Having a miniature rust belt did nothing for the island’s reputation whatsoever. The island I live on, you see, has always been the target of snobbery. In medieval times the contents of Copenhagen’s chamber pots were brought here and spread on the land as fertilizer, and henceforth the island was known as lorteøen – or shit island. By most accounts, it was populated by a particularly coarse breed of pig farmers, and in 1521 King Christian II, who was a great fan of everything Dutch, gave the southern section of the island to some farmers from Holland. His reasoning was that they could supply the royal table with quality fruit and veg – something he believed Danish farmers to be incapable of. They didn’t have to pay taxes and perhaps because of it all of Denmark hated them.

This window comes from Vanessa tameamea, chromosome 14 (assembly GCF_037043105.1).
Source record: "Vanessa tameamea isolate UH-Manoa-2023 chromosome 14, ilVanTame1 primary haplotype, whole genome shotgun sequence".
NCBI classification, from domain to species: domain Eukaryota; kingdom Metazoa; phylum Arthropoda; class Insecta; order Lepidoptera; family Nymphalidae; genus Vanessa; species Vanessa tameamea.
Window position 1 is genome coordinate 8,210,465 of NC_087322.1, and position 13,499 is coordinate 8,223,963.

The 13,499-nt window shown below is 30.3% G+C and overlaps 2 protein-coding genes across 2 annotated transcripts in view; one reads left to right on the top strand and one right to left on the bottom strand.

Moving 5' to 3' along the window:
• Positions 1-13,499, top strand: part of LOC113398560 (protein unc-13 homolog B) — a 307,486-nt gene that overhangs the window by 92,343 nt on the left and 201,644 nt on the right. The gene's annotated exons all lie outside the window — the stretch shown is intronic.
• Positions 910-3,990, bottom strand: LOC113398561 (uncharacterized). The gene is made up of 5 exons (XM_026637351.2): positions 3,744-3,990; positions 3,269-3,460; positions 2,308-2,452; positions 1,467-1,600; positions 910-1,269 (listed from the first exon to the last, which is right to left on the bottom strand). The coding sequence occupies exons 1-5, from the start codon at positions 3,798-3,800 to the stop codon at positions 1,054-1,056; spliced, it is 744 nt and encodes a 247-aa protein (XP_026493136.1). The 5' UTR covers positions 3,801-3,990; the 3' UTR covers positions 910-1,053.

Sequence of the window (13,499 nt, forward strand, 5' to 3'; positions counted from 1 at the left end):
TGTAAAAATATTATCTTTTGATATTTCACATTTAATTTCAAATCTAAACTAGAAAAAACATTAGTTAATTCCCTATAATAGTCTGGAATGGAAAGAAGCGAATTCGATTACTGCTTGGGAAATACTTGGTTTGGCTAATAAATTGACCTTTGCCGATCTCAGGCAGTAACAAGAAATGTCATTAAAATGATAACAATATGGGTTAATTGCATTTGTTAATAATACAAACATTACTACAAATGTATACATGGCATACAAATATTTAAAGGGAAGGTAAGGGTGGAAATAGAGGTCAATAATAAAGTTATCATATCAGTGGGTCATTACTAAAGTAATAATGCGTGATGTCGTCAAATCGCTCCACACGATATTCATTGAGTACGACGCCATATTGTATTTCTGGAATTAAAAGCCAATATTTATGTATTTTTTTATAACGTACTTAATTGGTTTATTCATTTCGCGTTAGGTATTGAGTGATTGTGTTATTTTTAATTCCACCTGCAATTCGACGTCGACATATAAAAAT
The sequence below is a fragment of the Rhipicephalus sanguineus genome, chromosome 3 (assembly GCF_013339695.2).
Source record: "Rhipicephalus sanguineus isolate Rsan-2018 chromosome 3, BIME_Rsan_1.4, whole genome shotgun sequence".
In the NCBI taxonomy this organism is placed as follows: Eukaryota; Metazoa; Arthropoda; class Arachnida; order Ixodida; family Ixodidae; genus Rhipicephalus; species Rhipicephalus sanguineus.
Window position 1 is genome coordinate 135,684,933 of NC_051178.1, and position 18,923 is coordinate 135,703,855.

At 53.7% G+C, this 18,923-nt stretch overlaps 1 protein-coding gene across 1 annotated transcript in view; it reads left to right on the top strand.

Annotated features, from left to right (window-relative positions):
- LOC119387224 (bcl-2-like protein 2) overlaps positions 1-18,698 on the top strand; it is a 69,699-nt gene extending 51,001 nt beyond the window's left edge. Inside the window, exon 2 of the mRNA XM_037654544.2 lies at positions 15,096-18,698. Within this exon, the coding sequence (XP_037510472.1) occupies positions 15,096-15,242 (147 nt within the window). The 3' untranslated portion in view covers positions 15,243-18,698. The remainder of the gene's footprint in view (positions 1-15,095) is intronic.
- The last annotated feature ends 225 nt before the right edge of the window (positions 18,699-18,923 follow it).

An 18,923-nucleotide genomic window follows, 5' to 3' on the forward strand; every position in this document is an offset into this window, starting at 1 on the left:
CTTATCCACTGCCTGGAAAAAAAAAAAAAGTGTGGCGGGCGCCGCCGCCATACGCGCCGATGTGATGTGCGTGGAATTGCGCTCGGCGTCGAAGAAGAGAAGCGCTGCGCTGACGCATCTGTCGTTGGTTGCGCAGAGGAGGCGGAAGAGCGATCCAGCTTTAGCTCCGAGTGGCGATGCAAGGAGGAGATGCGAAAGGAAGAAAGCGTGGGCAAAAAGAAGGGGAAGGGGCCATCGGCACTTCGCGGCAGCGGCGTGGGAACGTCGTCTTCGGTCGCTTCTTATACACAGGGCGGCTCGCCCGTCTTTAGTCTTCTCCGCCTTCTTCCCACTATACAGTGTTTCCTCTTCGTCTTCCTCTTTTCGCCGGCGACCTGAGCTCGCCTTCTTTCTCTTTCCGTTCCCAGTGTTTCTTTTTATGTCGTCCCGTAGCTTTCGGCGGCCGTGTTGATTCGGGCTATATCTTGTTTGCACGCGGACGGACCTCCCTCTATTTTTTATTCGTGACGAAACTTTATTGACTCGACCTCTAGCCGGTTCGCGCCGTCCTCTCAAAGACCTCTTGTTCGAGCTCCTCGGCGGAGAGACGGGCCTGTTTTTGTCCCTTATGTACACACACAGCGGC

Amager (pronounced ‘Ama’ – the ger bit is silent – Danish is like that) continued to be unpopular. On the opening page of Søren Kierkegaard’s manifesto of existentialism Either/Or he declares that he’d rather live on Amager talking to the filthy pigs than live among the uncivilized philistines of contemporary Copenhagen society. I’m not sure if that was meant as a complement or not.